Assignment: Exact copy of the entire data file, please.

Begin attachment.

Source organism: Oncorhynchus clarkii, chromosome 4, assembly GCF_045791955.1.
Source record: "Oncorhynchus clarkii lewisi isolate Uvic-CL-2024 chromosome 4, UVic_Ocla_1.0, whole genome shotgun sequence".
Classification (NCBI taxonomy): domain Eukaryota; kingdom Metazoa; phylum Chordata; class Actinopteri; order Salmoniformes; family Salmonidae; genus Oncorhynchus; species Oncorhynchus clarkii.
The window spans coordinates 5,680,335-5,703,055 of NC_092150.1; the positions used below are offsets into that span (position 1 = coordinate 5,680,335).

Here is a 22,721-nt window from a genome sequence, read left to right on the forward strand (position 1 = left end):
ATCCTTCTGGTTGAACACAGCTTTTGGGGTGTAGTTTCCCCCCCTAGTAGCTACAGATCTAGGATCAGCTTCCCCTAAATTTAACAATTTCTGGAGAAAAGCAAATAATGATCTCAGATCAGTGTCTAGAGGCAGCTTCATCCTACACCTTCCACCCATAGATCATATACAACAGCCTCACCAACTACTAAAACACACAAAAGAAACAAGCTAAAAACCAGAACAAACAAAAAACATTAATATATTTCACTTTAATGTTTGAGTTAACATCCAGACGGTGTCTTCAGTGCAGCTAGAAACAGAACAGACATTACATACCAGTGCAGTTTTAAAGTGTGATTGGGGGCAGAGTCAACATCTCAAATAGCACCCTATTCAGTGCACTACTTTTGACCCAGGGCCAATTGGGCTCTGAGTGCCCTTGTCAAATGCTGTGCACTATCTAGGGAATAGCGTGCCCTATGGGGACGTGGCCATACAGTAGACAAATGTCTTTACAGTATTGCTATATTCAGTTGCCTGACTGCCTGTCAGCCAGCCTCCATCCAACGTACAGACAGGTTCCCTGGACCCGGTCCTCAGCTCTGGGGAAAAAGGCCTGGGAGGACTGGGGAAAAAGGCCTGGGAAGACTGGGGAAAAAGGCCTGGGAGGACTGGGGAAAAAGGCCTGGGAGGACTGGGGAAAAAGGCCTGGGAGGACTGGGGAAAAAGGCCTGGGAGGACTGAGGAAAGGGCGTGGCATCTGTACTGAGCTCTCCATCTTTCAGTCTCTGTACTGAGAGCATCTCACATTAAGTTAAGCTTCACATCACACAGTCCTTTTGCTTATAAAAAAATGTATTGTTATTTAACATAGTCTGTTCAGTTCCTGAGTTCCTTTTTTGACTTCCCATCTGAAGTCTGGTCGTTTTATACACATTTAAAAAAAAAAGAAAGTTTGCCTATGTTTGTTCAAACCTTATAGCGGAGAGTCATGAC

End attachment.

Source organism: Oncorhynchus clarkii, chromosome 4, assembly GCF_045791955.1.
Source record: "Oncorhynchus clarkii lewisi isolate Uvic-CL-2024 chromosome 4, UVic_Ocla_1.0, whole genome shotgun sequence".
Classification (NCBI taxonomy): domain Eukaryota; kingdom Metazoa; phylum Chordata; class Actinopteri; order Salmoniformes; family Salmonidae; genus Oncorhynchus; species Oncorhynchus clarkii.
The window spans coordinates 5,680,335-5,703,055 of NC_092150.1; the positions used below are offsets into that span (position 1 = coordinate 5,680,335).

Here is a 22,721-nt window from a genome sequence, read left to right on the forward strand (position 1 = left end):
ATCCTTCTGGTTGAACACAGCTTTTGGGGTGTAGTTTCCCCCCCTAGTAGCTACAGATCTAGGATCAGCTTCCCCTAAATTTAACAATTTCTGGAGAAAAGCAAATAATGATCTCAGATCAGTGTCTAGAGGCAGCTTCATCCTACACCTTCCACCCATAGATCATATACAACAGCCTCACCAACTACTAAAACACACAAAAGAAACAAGCTAAAAACCAGAACAAACAAAAAACATTAATATATTTCACTTTAATGTTTGAGTTAACATCCAGACGGTGTCTTCAGTGCAGCTAGAAACAGAACAGACATTACATACCAGTGCAGTTTTAAAGTGTGATTGGGGGCAGAGTCAACATCTCAAATAGCACCCTATTCAGTGCACTACTTTTGACCCAGGGCCAATTGGGCTCTGAGTGCCCTTGTCAAATGCTGTGCACTATCTAGGGAATAGCGTGCCCTATGGGGACGTGGCCATACAGTAGACAAATGTCTTTACAGTATTGCTATATTCAGTTGCCTGACTGCCTGTCAGCCAGCCTCCATCCAACGTACAGACAGGTTCCCTGGACCCGGTCCTCAGCTCTGGGGAAAAAGGCCTGGGAGGACTGGGGAAAAAGGCCTGGGAAGACTGGGGAAAAAGGCCTGGGAGGACTGGGGAAAAAGGCCTGGGAGGACTGGGGAAAAAGGCCTGGGAGGACTGGGGAAAAAGGCCTGGGAGGACTGAGGAAAGGGCGTGGCATCTGTACTGAGCTCTCCATCTTTCAGTCTCTGTACTGAGAGCATCTCACATTAAGTTAAGCTTCACATCACACAGTCCTTTTGCTTATAAAAAAATGTATTGTTATTTAACATAGTCTGTTCAGTTCCTGAGTTCCTTTTTTGACTTCCCATCTGAAGTCTGGTCGTTTTATACACATTTAAAAAAAAAAGAAAGTTTGCCTATGTTTGTTCAAACCTTATAGCGGAGAGTCATGAC